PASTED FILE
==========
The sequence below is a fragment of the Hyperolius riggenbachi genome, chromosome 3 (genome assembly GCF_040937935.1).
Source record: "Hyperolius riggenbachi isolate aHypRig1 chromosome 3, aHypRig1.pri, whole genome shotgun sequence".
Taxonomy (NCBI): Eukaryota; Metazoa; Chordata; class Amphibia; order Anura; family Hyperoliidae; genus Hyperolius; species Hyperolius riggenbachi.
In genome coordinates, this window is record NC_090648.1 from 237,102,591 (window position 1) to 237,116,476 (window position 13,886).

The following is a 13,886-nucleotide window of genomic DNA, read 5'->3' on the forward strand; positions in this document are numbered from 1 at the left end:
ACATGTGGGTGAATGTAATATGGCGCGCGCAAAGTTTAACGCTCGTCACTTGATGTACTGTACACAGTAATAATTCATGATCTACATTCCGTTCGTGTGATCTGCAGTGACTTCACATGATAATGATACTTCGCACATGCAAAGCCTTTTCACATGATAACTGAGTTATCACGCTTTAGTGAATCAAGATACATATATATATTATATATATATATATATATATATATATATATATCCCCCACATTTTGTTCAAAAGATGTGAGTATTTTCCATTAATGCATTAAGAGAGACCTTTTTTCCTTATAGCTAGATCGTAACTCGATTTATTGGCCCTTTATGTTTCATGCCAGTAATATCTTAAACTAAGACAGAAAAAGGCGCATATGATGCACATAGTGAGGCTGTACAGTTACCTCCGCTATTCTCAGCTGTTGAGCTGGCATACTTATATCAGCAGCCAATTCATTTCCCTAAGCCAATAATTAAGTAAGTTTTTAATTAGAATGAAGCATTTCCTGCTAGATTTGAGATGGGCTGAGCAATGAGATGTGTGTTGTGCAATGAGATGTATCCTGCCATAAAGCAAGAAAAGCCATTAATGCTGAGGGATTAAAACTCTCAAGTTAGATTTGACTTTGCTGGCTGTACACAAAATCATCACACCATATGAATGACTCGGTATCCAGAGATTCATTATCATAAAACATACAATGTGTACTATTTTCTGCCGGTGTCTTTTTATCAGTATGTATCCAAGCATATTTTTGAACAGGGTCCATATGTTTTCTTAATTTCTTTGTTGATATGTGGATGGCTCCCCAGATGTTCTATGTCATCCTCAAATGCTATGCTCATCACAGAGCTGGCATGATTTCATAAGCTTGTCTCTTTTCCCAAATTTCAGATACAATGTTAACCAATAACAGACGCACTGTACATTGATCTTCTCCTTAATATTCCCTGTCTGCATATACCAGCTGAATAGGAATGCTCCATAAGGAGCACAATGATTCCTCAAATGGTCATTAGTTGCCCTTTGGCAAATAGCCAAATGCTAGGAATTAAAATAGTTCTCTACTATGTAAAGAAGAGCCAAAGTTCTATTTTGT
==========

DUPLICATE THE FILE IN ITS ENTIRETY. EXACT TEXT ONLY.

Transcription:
The sequence below is a fragment of the Hyperolius riggenbachi genome, chromosome 3 (genome assembly GCF_040937935.1).
Source record: "Hyperolius riggenbachi isolate aHypRig1 chromosome 3, aHypRig1.pri, whole genome shotgun sequence".
Taxonomy (NCBI): Eukaryota; Metazoa; Chordata; class Amphibia; order Anura; family Hyperoliidae; genus Hyperolius; species Hyperolius riggenbachi.
In genome coordinates, this window is record NC_090648.1 from 237,102,591 (window position 1) to 237,116,476 (window position 13,886).

The following is a 13,886-nucleotide window of genomic DNA, read 5'->3' on the forward strand; positions in this document are numbered from 1 at the left end:
ACATGTGGGTGAATGTAATATGGCGCGCGCAAAGTTTAACGCTCGTCACTTGATGTACTGTACACAGTAATAATTCATGATCTACATTCCGTTCGTGTGATCTGCAGTGACTTCACATGATAATGATACTTCGCACATGCAAAGCCTTTTCACATGATAACTGAGTTATCACGCTTTAGTGAATCAAGATACATATATATATTATATATATATATATATATATATATATATATATCCCCCACATTTTGTTCAAAAGATGTGAGTATTTTCCATTAATGCATTAAGAGAGACCTTTTTTCCTTATAGCTAGATCGTAACTCGATTTATTGGCCCTTTATGTTTCATGCCAGTAATATCTTAAACTAAGACAGAAAAAGGCGCATATGATGCACATAGTGAGGCTGTACAGTTACCTCCGCTATTCTCAGCTGTTGAGCTGGCATACTTATATCAGCAGCCAATTCATTTCCCTAAGCCAATAATTAAGTAAGTTTTTAATTAGAATGAAGCATTTCCTGCTAGATTTGAGATGGGCTGAGCAATGAGATGTGTGTTGTGCAATGAGATGTATCCTGCCATAAAGCAAGAAAAGCCATTAATGCTGAGGGATTAAAACTCTCAAGTTAGATTTGACTTTGCTGGCTGTACACAAAATCATCACACCATATGAATGACTCGGTATCCAGAGATTCATTATCATAAAACATACAATGTGTACTATTTTCTGCCGGTGTCTTTTTATCAGTATGTATCCAAGCATATTTTTGAACAGGGTCCATATGTTTTCTTAATTTCTTTGTTGATATGTGGATGGCTCCCCAGATGTTCTATGTCATCCTCAAATGCTATGCTCATCACAGAGCTGGCATGATTTCATAAGCTTGTCTCTTTTCCCAAATTTCAGATACAATGTTAACCAATAACAGACGCACTGTACATTGATCTTCTCCTTAATATTCCCTGTCTGCATATACCAGCTGAATAGGAATGCTCCATAAGGAGCACAATGATTCCTCAAATGGTCATTAGTTGCCCTTTGGCAAATAGCCAAATGCTAGGAATTAAAATAGTTCTCTACTATGTAAAGAAGAGCCAAAGTTCTATTTTGT